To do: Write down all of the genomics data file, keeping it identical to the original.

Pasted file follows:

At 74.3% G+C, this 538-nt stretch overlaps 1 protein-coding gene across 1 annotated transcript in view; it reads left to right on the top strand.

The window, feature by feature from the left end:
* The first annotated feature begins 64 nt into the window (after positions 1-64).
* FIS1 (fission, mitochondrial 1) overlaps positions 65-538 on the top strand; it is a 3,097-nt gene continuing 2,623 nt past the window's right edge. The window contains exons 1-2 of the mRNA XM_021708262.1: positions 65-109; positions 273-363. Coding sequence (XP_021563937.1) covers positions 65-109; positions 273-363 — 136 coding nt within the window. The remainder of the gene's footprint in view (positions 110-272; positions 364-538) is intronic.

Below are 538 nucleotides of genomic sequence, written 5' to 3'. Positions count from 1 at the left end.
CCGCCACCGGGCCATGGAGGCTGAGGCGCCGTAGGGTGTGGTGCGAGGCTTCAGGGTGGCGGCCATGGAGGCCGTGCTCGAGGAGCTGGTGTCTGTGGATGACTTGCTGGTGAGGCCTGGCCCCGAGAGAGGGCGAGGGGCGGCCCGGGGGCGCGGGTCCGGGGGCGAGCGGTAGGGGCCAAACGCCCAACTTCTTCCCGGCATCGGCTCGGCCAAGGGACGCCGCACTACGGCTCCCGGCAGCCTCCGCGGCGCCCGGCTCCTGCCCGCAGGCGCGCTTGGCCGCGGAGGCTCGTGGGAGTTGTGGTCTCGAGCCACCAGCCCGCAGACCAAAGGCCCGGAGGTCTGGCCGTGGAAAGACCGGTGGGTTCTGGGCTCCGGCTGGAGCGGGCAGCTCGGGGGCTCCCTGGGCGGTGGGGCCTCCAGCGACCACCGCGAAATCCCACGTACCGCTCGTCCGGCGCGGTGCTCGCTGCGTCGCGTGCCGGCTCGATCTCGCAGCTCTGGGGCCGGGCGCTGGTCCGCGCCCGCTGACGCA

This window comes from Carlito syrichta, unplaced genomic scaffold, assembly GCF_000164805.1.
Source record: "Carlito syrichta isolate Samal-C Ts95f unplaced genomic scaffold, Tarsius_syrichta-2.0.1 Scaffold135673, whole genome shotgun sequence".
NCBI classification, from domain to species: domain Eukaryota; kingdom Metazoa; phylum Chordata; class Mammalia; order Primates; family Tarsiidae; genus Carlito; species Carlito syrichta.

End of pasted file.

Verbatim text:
At 74.3% G+C, this 538-nt stretch overlaps 1 protein-coding gene across 1 annotated transcript in view; it reads left to right on the top strand.

The window, feature by feature from the left end:
* The first annotated feature begins 64 nt into the window (after positions 1-64).
* FIS1 (fission, mitochondrial 1) overlaps positions 65-538 on the top strand; it is a 3,097-nt gene continuing 2,623 nt past the window's right edge. The window contains exons 1-2 of the mRNA XM_021708262.1: positions 65-109; positions 273-363. Coding sequence (XP_021563937.1) covers positions 65-109; positions 273-363 — 136 coding nt within the window. The remainder of the gene's footprint in view (positions 110-272; positions 364-538) is intronic.

Below are 538 nucleotides of genomic sequence, written 5' to 3'. Positions count from 1 at the left end.
CCGCCACCGGGCCATGGAGGCTGAGGCGCCGTAGGGTGTGGTGCGAGGCTTCAGGGTGGCGGCCATGGAGGCCGTGCTCGAGGAGCTGGTGTCTGTGGATGACTTGCTGGTGAGGCCTGGCCCCGAGAGAGGGCGAGGGGCGGCCCGGGGGCGCGGGTCCGGGGGCGAGCGGTAGGGGCCAAACGCCCAACTTCTTCCCGGCATCGGCTCGGCCAAGGGACGCCGCACTACGGCTCCCGGCAGCCTCCGCGGCGCCCGGCTCCTGCCCGCAGGCGCGCTTGGCCGCGGAGGCTCGTGGGAGTTGTGGTCTCGAGCCACCAGCCCGCAGACCAAAGGCCCGGAGGTCTGGCCGTGGAAAGACCGGTGGGTTCTGGGCTCCGGCTGGAGCGGGCAGCTCGGGGGCTCCCTGGGCGGTGGGGCCTCCAGCGACCACCGCGAAATCCCACGTACCGCTCGTCCGGCGCGGTGCTCGCTGCGTCGCGTGCCGGCTCGATCTCGCAGCTCTGGGGCCGGGCGCTGGTCCGCGCCCGCTGACGCA

This window comes from Carlito syrichta, unplaced genomic scaffold, assembly GCF_000164805.1.
Source record: "Carlito syrichta isolate Samal-C Ts95f unplaced genomic scaffold, Tarsius_syrichta-2.0.1 Scaffold135673, whole genome shotgun sequence".
NCBI classification, from domain to species: domain Eukaryota; kingdom Metazoa; phylum Chordata; class Mammalia; order Primates; family Tarsiidae; genus Carlito; species Carlito syrichta.